A feminist parable more than a revealing portrayal

A feminist parable more than a revealing portrayal Rooney Mara stars in Mary Magdalene
Mary Magdalene (12A)

 

Whatever we may say about the Biblical epics of yore, they exuded power. Even the run-of-the-mill  (or should I say De Mille) ones. The problem with Garth Davis’ Mary Magdalene is that it tries so hard to be ‘authentic’ it sacrifices the iconic benchmarks of scripture to subdued sidebars.

It’s a plodding film that only warms up after Jesus loses his temper in the temple. That’s after about an hour. Then it goes downhill – and downbeat – again.

The ‘Judas kiss’ goes for nothing. There don’t even seem to be witnesses. As for the resurrection, we don’t see it. Joaquin Phoenix – a growling, angry Christ – is just ‘there.’ You can’t see this Phoenix rising from the ashes.

One thing a celluloid Jesus has to have is presence. We need to feel the awe when he appears. Otherwise he’s just another cast member. Phoenix portrays him more as a haunted figure than a leader.

But of course the film belongs to Mary of Magdala. A postscript informs us that her former perception as a prostitute is apocryphal. That her role as an apostolic emissary is exemplary. That she’s now seen by the Vatican in a thoroughly favourable light.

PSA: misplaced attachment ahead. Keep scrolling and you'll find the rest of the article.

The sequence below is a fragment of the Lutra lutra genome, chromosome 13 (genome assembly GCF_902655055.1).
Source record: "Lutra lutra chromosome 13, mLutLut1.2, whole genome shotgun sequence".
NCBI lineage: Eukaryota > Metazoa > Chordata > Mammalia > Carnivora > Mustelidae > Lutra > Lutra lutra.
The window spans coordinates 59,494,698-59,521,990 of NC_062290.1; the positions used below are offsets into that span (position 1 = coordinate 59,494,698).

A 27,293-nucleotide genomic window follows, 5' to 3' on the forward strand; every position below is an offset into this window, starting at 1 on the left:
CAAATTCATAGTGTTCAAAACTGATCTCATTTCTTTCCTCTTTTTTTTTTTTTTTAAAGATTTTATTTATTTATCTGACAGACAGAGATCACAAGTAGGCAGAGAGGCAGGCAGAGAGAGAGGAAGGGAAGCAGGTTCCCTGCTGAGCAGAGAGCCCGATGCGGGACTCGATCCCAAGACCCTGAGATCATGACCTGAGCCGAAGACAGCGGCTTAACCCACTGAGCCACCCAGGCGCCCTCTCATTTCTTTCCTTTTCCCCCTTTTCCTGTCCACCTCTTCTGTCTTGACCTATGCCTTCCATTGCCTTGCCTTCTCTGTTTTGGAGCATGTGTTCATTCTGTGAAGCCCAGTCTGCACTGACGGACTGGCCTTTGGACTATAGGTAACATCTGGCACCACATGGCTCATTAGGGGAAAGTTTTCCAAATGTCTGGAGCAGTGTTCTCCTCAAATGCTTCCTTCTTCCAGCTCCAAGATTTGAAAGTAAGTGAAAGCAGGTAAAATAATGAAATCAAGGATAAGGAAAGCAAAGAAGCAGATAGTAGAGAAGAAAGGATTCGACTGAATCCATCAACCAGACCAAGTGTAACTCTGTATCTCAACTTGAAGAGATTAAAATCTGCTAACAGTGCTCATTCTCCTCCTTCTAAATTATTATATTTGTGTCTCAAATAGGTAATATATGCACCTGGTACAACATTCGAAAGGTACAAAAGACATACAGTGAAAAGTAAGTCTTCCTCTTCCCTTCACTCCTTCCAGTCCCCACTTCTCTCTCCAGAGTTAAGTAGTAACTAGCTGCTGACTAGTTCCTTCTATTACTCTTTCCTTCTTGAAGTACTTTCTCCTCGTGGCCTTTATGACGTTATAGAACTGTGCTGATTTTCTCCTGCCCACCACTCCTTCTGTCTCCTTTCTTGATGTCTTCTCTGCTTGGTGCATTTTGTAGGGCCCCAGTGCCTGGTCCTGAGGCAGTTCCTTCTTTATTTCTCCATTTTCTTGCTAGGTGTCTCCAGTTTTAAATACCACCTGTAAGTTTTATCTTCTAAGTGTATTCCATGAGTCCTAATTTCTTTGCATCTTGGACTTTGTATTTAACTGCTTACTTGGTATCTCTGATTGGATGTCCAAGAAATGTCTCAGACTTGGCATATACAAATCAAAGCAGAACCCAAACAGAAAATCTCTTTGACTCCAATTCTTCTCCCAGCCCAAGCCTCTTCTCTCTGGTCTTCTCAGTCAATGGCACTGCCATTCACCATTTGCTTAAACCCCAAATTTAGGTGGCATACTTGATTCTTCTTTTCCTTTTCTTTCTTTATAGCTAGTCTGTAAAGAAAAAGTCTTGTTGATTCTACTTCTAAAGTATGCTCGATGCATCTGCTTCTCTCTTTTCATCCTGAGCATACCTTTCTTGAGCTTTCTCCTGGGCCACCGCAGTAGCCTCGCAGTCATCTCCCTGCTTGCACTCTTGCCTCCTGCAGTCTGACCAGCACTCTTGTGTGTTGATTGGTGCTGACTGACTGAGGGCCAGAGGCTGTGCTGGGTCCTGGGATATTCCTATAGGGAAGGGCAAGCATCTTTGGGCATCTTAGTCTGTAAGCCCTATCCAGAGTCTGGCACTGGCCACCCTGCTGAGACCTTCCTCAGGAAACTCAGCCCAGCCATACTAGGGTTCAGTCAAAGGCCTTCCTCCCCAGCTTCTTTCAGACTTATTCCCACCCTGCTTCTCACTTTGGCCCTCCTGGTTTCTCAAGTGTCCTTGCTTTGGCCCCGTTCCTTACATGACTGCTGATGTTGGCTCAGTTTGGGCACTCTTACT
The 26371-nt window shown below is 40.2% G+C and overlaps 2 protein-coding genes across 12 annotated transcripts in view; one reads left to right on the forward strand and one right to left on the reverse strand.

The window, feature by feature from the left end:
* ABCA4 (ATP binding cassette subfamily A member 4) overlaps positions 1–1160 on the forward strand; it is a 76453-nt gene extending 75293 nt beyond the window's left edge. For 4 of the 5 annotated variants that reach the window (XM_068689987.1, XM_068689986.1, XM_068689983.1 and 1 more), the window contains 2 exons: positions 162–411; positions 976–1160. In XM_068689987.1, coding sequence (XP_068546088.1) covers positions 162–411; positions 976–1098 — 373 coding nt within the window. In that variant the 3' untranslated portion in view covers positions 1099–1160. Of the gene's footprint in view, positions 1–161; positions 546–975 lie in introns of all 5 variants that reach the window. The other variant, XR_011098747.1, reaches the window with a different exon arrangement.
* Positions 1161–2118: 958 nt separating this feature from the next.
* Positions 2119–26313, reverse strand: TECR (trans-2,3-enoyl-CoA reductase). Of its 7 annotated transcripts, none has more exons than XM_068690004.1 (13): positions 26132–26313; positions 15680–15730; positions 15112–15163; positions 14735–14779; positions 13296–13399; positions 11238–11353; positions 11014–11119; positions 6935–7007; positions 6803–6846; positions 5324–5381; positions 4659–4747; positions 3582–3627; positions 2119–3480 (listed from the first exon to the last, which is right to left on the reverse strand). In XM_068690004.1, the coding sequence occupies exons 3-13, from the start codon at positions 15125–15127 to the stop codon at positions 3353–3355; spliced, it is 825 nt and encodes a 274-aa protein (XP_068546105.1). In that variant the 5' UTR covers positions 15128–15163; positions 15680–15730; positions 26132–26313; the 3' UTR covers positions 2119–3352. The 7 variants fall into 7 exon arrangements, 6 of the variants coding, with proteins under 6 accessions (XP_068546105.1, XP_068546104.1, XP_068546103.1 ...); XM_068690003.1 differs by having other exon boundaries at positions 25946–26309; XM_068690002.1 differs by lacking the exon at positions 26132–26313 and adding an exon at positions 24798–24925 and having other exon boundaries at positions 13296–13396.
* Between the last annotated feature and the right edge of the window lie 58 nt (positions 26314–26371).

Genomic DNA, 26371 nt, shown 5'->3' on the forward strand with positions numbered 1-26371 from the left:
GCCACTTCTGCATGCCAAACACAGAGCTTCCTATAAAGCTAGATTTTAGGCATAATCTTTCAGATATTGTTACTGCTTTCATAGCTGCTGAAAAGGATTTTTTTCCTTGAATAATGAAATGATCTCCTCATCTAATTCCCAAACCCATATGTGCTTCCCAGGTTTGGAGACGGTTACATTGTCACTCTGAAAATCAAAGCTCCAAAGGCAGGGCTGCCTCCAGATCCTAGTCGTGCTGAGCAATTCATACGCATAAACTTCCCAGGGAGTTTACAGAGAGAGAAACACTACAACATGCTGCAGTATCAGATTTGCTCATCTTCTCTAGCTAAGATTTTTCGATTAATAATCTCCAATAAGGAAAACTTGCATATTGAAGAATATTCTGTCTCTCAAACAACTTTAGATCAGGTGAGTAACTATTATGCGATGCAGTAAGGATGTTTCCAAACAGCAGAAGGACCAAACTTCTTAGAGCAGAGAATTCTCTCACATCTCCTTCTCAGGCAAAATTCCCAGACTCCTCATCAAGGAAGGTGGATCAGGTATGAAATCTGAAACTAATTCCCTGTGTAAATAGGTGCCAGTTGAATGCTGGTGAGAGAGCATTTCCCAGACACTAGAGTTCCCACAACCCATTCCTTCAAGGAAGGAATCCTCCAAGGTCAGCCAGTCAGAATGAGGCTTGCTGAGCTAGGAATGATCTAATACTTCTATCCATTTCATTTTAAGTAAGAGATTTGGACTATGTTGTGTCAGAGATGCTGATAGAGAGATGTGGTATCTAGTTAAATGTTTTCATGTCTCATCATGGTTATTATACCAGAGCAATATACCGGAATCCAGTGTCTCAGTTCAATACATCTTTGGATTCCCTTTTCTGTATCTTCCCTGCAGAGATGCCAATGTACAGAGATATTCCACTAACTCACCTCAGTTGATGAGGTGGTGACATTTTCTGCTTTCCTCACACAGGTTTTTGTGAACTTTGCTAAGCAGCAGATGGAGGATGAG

This is fine, and one always likes to see misrepresentations of scriptural figures put to rights. Unfortunately Davis goes too far with this, creating her as an almost sacred figure. From the moment we first see her draped in a shroud we seem to be watching another Mary – Jesus’ mother.

I grew up thinking of Mary Magdalene as a byword for sin, for mankind’s redeemability. She was the lost sheep, the fallen woman who went from vice to virtue.

For Davis she seems almost messianic in her proselytising. If she isn’t the Prime Mover for him she’s very close to it. She survives an exorcism. She refuses a marriage arranged by her father. It’s she who ‘forgives’ Judas – even if he can’t forgive himself.

Once the apostles induct her into their fold she almost usurps their function, taking it into herself with all the coy purity Rooney Mara is able to muster up with those delicate features. This is the Magdalene of Jesus Christ Superstar rather than anywhere else  – except by now she does know how to ‘love’ the Saviour.

The film is well intentioned but it moves at a leaden pace. The raw poetry of the Bible is flattened out by an ersatz devoutness. The direction is clunky, Davis’ vision bifurcated between vague pokes at sanctity mixed with his only partly successful attempt to re-invent a ‘lost’ soul. Rooney does what’s expected of her but somebody like Frances McDormand would have been more cerebral in the role.

The release of this mutedly revisionist work would seem to have been timed by Davis to rebut Mary McAleese’s recent remarks about the church being misogynistic. It’s a kind of feminist parable in disguise.

Which, again, is fine. Just don’t take it as ‘gospel.’

** Fair

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